‘Like’-minded conformity: Instagram use heavily influenced by one’s need to belong

SYDNEY — Why do people use social media? It’s a relatively simple question, but one that almost certainly carries a complicated answer. Researchers from the University of Sydney in Australia set out to determine what motivates people to use the popular social media platform Instagram, and found that a desire to belong was a significantly strong predictor of more frequent Instagram use.

Instagram has enjoyed a meteoric rise in popularity over recent years, but many believe it is promoting a shallow, vain culture. Users share enhanced pictures on the platform in hopes of garnering as many “likes” as possible, a structure that has incentivized countless users to project an image of themselves that isn’t realistic.

Many believe that Instagram’s seemingly never ending parade of beautiful “influencers” and luxurious destinations has caused many people to view their own lives and appearances negatively in comparison.

So, why do people continue to log on and post pictures of themselves? According to researchers, many frequent Instagram users are motivated to use the platform by a desire to fit in with other people and belong.

A total of 313 Instagram users with a median age of 22 were analyzed for the study. Each participant filled out an online survey between March and September 2017 that asked why they use Instagram, how often they use it, and their perceived social support. Researchers then used various analysis techniques to examine the complex relationships between all three factors.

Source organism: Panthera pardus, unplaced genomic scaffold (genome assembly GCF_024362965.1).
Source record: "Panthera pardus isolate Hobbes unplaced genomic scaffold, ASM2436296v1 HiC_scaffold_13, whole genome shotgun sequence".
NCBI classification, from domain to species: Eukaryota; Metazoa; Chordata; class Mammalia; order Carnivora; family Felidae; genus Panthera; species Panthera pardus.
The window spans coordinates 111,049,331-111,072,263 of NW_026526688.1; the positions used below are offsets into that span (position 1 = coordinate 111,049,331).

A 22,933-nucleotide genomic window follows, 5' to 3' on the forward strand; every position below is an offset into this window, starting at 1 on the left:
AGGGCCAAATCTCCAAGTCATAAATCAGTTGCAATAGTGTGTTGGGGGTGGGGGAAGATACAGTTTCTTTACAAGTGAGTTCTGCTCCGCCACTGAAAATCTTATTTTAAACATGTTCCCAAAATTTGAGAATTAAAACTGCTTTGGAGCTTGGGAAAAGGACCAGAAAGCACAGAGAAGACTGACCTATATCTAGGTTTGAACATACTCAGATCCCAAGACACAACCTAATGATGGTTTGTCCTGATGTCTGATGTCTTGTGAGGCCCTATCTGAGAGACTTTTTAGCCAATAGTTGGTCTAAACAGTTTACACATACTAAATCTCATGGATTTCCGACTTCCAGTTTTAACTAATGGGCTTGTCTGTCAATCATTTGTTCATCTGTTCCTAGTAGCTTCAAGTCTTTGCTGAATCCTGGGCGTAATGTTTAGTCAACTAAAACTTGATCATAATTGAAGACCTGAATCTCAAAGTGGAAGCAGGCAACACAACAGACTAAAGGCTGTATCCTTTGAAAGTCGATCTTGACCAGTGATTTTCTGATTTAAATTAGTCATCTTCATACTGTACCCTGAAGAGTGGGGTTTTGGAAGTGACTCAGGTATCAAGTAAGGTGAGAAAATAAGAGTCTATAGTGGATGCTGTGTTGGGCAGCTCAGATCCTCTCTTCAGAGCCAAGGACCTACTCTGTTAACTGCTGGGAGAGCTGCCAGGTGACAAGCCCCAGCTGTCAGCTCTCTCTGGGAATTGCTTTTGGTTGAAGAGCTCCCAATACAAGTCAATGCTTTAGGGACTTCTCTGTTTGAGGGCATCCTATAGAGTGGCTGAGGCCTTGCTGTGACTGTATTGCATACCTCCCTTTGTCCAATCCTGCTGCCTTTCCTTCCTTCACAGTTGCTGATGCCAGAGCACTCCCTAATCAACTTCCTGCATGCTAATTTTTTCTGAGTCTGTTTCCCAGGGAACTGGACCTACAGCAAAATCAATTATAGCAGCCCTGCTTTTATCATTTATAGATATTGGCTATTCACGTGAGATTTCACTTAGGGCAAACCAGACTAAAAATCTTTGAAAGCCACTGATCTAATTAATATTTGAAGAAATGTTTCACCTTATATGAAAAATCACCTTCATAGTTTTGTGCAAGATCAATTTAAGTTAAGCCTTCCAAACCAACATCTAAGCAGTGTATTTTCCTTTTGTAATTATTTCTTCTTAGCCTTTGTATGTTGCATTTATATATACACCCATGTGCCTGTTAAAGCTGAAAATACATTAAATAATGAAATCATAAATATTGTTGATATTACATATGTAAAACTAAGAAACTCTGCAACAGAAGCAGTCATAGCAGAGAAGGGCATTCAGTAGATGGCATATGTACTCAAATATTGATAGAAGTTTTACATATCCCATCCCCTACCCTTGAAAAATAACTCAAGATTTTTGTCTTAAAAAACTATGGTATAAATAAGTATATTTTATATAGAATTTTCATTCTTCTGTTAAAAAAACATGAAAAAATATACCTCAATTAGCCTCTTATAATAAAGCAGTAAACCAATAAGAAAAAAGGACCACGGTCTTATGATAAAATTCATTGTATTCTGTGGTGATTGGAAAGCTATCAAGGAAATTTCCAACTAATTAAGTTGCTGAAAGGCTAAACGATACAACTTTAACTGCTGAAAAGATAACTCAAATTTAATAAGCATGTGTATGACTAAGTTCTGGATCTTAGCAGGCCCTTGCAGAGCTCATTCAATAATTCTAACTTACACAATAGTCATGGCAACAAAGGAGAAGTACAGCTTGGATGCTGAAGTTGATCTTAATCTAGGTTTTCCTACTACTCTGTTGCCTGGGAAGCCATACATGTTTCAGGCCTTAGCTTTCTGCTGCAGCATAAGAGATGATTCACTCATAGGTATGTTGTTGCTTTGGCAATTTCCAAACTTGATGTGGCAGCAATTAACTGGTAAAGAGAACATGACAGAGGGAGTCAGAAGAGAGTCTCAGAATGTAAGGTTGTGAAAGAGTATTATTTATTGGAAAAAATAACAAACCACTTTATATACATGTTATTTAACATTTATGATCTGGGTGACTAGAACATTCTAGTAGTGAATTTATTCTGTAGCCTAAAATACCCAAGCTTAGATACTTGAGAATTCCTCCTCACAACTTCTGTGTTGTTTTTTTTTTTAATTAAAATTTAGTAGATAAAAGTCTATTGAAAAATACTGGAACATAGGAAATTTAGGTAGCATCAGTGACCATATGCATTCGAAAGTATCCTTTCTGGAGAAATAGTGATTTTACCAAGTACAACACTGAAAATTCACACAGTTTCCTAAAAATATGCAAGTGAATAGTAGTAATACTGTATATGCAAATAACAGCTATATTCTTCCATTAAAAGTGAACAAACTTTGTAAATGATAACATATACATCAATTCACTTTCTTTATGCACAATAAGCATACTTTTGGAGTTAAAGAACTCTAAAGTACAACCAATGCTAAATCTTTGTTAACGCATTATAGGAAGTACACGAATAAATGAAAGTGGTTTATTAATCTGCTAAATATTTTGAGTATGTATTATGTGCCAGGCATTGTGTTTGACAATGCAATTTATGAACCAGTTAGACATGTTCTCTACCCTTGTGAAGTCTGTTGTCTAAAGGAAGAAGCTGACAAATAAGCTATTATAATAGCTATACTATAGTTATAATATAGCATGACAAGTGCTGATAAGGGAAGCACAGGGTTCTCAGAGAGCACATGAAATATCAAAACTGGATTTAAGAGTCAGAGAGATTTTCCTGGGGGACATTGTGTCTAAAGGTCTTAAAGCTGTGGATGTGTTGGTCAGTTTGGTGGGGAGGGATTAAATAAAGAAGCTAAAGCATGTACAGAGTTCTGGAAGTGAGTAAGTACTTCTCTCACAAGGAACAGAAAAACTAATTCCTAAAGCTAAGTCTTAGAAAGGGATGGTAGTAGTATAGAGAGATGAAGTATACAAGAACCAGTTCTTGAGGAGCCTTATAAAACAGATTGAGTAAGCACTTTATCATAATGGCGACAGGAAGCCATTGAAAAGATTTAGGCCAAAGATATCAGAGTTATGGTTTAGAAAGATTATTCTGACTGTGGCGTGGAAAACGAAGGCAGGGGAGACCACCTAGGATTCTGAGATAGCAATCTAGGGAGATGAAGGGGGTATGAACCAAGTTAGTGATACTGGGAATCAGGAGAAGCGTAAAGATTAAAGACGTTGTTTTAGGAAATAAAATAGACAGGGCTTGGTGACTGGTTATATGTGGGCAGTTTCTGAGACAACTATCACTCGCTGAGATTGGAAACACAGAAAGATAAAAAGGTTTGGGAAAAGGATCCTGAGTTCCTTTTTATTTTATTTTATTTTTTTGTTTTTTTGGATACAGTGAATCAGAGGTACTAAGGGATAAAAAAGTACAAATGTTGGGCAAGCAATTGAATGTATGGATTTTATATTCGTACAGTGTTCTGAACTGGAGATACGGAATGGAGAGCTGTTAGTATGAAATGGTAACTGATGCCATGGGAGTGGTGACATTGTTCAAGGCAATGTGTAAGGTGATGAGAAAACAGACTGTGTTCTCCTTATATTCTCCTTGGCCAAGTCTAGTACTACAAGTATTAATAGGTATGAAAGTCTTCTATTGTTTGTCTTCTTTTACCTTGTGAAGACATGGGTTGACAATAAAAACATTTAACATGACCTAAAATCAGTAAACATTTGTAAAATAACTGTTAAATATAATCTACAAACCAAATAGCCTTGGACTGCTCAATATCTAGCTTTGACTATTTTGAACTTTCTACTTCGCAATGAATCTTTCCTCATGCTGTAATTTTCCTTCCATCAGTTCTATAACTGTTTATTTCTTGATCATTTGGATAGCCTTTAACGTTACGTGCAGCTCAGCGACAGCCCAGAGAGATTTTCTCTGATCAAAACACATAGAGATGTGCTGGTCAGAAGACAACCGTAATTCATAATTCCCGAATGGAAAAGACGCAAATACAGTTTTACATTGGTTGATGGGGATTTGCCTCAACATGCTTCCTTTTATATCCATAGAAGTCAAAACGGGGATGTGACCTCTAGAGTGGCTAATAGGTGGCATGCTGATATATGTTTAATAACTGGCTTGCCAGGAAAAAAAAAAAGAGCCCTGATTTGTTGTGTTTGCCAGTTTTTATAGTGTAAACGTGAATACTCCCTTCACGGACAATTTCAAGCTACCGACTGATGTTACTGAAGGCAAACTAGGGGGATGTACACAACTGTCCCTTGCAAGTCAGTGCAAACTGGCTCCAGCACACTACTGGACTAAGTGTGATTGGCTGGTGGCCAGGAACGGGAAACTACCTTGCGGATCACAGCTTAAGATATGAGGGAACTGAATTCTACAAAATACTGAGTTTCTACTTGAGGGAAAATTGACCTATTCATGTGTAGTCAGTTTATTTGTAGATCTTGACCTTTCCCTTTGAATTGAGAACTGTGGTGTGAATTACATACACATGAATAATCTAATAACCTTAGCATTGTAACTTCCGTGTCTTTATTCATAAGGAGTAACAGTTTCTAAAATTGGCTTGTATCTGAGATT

The authors found that a greater desire to belong accurately predicted more frequent Instagram use, and more perceived social support, both in general and from significant others or friends. However, frequency of Instagram use alone did not predict perceived social support. In a nutshell, this means that people with a strong desire to belong are more likely to use Instagram, but simply using Instagram a lot isn’t going to necessarily bring about more support or “likes” from peers.

“In his well-known ‘Hierarchy of Needs,’ Abraham Maslow found the need to belong is one of the five innate human needs,” says Dr. Brenda K. Wiederhold, editor-in-chief of the study’s publishing journal, in a statement. “Understanding how Instagram and other image-based SNS may help individuals fulfill this need is important as more of our lives are played out online.”

The study is published in the scientific journal Cyberpsychology, Behavior, and Social Networking.

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John Anderer

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